Loss Control Insights for Contractors

Carbon Monoxide: The Wintertime Hazard You’ll Never See Coming

Senior Foreman

It’s cold outside. If you’re lucky, you managed to get your project’s outside perimeter closed up before the temps dropped, and now you’re working in relative comfort thanks to a few salamander heaters. With the help of some generators and propane-powered forklifts you’re probably getting a lot done, too. What could go wrong?

A Hazard You Can’t See or Smell

Carbon monoxide is an odorless, colorless and tasteless gas that is imperceptible at low levels. It’s released as a product of combustion, so any time you burn fuel (cars, generators, fireplaces, propane-powered forklifts) you are also releasing carbon monoxide into the surrounding area.

Carbon monoxide is generally not an issue when you’re working outside, but it can build up in enclosed spaces, eventually climbing to a level that is poisonous to people who breathe it in. Symptoms include headaches, dizziness, weakness, upset stomach, chest pain and confusion. A high level of exposure can be fatal.

Because it’s invisible, carbon monoxide is often not noticed until people start experiencing the physical effects of poisoning, but there are ways you can manage this risk proactively.

Some Work Areas are More Vulnerable than Others

Many workplaces have enough natural ventilation that a buildup of carbon monoxide isn’t likely to occur under normal circumstances. A building’s envelope is likely unsecured in many places, or there may be gaps where utilities or equipment enter and exit the site. Even the normal opening and closing of doors as people come and go may provide enough air exchange to keep carbon monoxide levels in check for work areas that don’t produce much of the gas.

However, if you are running equipment powered by fossil fuels (e.g. gasoline, propane, natural gas, diesel, kerosene, number 2 fuel oil) indoors, then carbon monoxide should definitely be on your risk radar. You will also want to be especially vigilant if your work areas are located in a basement, simply because basements generally have less natural ventilation than areas at ground level or higher.

Heaters are a Common Culprit, Especially When They Need Service

While any fuel-burning tool or equipment could release carbon monoxide, portable heaters are some of the most common risks we see, especially this time of year. You’ve probably chosen your heater based on the type of work you’re doing and the outside temps, but don’t forget to consider safety as well.

Direct Fired vs. Indirect Fired

A direct fired heater forces air directly through a flame to heat it, making these units very effective but also more likely to release carbon monoxide with the exhaust. An indirect fired heater works more like your home furnace where air is warmed as it passes over a heating element, then it is circulated through ductwork to the work area.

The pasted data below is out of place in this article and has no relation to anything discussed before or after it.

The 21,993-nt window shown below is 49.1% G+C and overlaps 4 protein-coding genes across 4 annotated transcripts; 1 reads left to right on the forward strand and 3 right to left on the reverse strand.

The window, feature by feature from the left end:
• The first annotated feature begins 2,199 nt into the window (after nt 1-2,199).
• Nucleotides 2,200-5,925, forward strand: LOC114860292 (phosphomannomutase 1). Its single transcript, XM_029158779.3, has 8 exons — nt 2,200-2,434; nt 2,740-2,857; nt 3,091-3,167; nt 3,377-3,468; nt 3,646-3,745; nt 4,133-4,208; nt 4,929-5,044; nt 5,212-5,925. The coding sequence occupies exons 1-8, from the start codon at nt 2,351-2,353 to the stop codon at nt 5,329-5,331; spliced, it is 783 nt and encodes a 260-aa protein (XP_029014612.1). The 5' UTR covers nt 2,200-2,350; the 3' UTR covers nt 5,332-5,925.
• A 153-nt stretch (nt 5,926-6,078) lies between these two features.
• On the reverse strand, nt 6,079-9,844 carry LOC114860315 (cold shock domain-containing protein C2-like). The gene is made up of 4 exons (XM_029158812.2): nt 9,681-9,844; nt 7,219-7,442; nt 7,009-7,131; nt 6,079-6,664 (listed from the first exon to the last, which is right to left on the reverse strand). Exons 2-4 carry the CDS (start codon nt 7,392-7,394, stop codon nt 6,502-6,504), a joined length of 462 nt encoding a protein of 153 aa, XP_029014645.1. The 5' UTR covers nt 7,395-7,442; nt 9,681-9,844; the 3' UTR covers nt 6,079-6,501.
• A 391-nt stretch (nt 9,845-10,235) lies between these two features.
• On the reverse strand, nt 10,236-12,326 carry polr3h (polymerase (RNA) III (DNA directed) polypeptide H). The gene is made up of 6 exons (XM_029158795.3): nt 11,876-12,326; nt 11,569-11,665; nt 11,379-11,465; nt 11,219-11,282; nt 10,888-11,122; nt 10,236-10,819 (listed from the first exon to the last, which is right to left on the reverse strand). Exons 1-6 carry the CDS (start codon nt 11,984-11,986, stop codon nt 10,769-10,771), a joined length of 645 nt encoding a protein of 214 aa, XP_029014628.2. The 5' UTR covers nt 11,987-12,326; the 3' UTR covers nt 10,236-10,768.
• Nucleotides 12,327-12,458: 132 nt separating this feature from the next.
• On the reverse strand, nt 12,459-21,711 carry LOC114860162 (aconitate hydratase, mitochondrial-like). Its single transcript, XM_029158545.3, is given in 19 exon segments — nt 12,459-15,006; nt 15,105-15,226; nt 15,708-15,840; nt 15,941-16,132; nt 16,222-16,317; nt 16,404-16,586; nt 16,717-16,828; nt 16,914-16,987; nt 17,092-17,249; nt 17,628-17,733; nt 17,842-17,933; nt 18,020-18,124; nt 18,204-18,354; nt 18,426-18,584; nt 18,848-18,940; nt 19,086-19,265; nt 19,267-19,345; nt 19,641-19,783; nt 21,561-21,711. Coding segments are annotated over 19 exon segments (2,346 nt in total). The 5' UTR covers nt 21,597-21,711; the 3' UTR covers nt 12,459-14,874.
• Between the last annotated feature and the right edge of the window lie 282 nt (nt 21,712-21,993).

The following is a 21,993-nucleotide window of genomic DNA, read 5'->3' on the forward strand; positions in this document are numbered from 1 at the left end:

While there are pros and cons to each type of unit, the indirect heaters give you a little more flexibility with your exhaust. You can keep the unit inside (while venting the exhaust to the outside), or you can place the entire unit (and the resulting exhaust) outside and duct the warm air inside. Either way, indirect fired heaters minimize the amount of carbon monoxide being introduced into your work space.

Inefficiency Could Indicate a Bigger Problem

Heaters that are running inefficiently are more likely to produce high levels of carbon monoxide, so you want to make sure your units are being serviced and cleaned as instructed by the manufacturer. If you’ve got a heater that isn’t producing as much heat as you think it should be, have it checked out by a professional.

The odor produced by your heater may also clue you in to a problem, though it depends on the type of fuel you use. Units running on kerosene or number 2 fuel oil produce an obvious and unpleasant odor when they aren’t running correctly—a clear sign that something is wrong. However, incomplete burning of propane or natural gas likely won’t generate a strong odor, so you won’t be able to rely on smell as an early indicator.

Detectors Provide an Inexpensive Warning System

Carbon monoxide detectors, available from most home improvement or big box stores, are an inexpensive way to watch for heightened gas levels where you are working. And because they’re portable, it’s easy to move them as your jobsite evolves. If you think carbon monoxide may be an issue at your jobsite, pick up a few detectors and place them in visible locations near work areas. Explain to employees that you’re proactively monitoring for carbon monoxide to help keep them safe.

If you’re on a worksite with multiple trades, it’s a good idea for one trade or person to take charge of the carbon monoxide monitoring. General contractors often handle this, but don’t assume this is the case.

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